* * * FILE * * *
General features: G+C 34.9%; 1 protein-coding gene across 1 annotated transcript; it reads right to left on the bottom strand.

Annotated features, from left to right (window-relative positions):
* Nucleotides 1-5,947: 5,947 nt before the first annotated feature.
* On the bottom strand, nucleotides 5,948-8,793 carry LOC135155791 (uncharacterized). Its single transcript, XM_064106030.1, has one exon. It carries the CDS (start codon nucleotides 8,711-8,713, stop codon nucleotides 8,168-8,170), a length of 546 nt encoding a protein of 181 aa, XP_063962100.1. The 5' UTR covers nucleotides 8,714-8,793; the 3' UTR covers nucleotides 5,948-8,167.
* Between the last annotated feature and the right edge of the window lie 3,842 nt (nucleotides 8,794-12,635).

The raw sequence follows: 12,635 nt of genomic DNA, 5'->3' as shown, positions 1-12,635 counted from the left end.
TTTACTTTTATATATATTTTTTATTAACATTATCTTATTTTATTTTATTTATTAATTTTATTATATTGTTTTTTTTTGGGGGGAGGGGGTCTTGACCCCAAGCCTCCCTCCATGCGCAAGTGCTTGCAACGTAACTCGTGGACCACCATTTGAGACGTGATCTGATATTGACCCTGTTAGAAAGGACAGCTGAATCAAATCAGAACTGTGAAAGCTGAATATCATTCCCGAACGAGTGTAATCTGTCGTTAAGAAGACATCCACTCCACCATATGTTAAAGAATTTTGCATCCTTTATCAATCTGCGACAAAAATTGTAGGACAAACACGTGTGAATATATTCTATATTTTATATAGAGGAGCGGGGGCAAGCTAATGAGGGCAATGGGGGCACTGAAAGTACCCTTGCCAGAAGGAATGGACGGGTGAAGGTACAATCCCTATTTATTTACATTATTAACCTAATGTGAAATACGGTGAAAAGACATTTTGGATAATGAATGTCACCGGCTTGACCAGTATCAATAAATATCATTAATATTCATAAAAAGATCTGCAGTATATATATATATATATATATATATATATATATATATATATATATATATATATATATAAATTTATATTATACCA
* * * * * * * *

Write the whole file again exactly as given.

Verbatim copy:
General features: G+C 34.9%; 1 protein-coding gene across 1 annotated transcript; it reads right to left on the bottom strand.

Annotated features, from left to right (window-relative positions):
* Nucleotides 1-5,947: 5,947 nt before the first annotated feature.
* On the bottom strand, nucleotides 5,948-8,793 carry LOC135155791 (uncharacterized). Its single transcript, XM_064106030.1, has one exon. It carries the CDS (start codon nucleotides 8,711-8,713, stop codon nucleotides 8,168-8,170), a length of 546 nt encoding a protein of 181 aa, XP_063962100.1. The 5' UTR covers nucleotides 8,714-8,793; the 3' UTR covers nucleotides 5,948-8,167.
* Between the last annotated feature and the right edge of the window lie 3,842 nt (nucleotides 8,794-12,635).

The raw sequence follows: 12,635 nt of genomic DNA, 5'->3' as shown, positions 1-12,635 counted from the left end.
TTTACTTTTATATATATTTTTTATTAACATTATCTTATTTTATTTTATTTATTAATTTTATTATATTGTTTTTTTTTGGGGGGAGGGGGTCTTGACCCCAAGCCTCCCTCCATGCGCAAGTGCTTGCAACGTAACTCGTGGACCACCATTTGAGACGTGATCTGATATTGACCCTGTTAGAAAGGACAGCTGAATCAAATCAGAACTGTGAAAGCTGAATATCATTCCCGAACGAGTGTAATCTGTCGTTAAGAAGACATCCACTCCACCATATGTTAAAGAATTTTGCATCCTTTATCAATCTGCGACAAAAATTGTAGGACAAACACGTGTGAATATATTCTATATTTTATATAGAGGAGCGGGGGCAAGCTAATGAGGGCAATGGGGGCACTGAAAGTACCCTTGCCAGAAGGAATGGACGGGTGAAGGTACAATCCCTATTTATTTACATTATTAACCTAATGTGAAATACGGTGAAAAGACATTTTGGATAATGAATGTCACCGGCTTGACCAGTATCAATAAATATCATTAATATTCATAAAAAGATCTGCAGTATATATATATATATATATATATATATATATATATATATATATATATATATATATATAAATTTATATTATACCA